Canadian Animal Health Coalition Urges Proactive Approach to Foreign Animal Disease

CANADA - Farm-Scape: Episode 1226. Farm-Scape is a Wonderworks Canada production and is distributed courtesy of Manitoba Pork Council and Sask Pork.
calendar icon 23 April 2003
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Manitoba Pork Council and Sask Pork

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Farm-Scape is a Wonderworks Canada production and is distributed courtesy of Manitoba Pork Council
and Sask Pork.

Farm-Scape, Episode 1226

The Canadian Animal Health Coalition is urging government and livestock industry stakeholders to cooperate in a proactive approach to dealing with the threat of foreign animal disease.

An economic impact assessment of foot and mouth disease in Canada indicates even a small outbreak would cost 13 billion dollars but losses could go as high 45 billion dollars and knock Canada out of the international market for a year.

Canadian Animal Health Coalition Executive Director Matt Taylor says effective control practices or zoning strategies could potentially cut the economic impact of an outbreak in half.

"Those strategies are going to rely on government-industry partnerships. We've got to do it in advance, we've got to do it very well and it's going to take government and industry money.

What we're proposing is the 'Canadian Animal Health Emergency Management Strategy.' The broad definition of the activities covered in the project, and really these sort of hit on what industry's role is, and that's enhancing communication and education and awareness, coordination-decision making across commodities, planning and information management, operational infrastructure, things like GIS and biosecurity standards and providing policy advice.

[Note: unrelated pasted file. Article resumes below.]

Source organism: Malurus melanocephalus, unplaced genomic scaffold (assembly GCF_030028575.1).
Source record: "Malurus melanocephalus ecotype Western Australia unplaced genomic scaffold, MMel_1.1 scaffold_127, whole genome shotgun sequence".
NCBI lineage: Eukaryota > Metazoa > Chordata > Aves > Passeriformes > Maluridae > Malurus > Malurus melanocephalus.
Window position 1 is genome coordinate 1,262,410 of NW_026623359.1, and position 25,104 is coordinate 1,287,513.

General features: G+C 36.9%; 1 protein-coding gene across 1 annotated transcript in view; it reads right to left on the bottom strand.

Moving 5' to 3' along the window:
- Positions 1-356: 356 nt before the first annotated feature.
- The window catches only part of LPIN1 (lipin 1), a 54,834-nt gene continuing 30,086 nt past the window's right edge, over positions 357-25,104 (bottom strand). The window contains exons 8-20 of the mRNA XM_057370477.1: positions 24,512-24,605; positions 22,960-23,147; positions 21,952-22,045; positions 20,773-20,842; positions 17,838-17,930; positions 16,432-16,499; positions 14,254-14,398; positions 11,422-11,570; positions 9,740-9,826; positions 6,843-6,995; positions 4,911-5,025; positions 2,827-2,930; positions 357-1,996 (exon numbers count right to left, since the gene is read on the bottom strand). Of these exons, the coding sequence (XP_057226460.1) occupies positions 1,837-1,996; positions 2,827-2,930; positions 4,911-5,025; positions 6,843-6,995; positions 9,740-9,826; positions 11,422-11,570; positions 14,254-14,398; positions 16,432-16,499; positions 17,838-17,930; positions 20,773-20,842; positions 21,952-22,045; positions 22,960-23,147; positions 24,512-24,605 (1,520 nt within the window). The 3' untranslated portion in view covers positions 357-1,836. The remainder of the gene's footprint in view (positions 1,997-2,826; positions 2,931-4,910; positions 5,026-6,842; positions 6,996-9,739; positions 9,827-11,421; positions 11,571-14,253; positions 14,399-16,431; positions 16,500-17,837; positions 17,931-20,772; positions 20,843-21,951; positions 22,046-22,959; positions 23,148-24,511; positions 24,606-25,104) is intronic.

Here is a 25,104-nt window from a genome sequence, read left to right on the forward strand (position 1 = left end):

Really the point here is that we need to be able to make effective rapid decisions across the commodities. It's not going to do us any good if we have to figure out what those standards are at the time.

We need to have that information in the hands of producers or on the web well in advance."

Taylor says, with the way industry and government have evolved right now, none of those control or zoning practices will work well.

He says the goal is to communicate to decision makers the importance of animal health and to ensure producers understand their role in biosecurity.

For Farmscape.Ca, I'm Bruce Cochrane.
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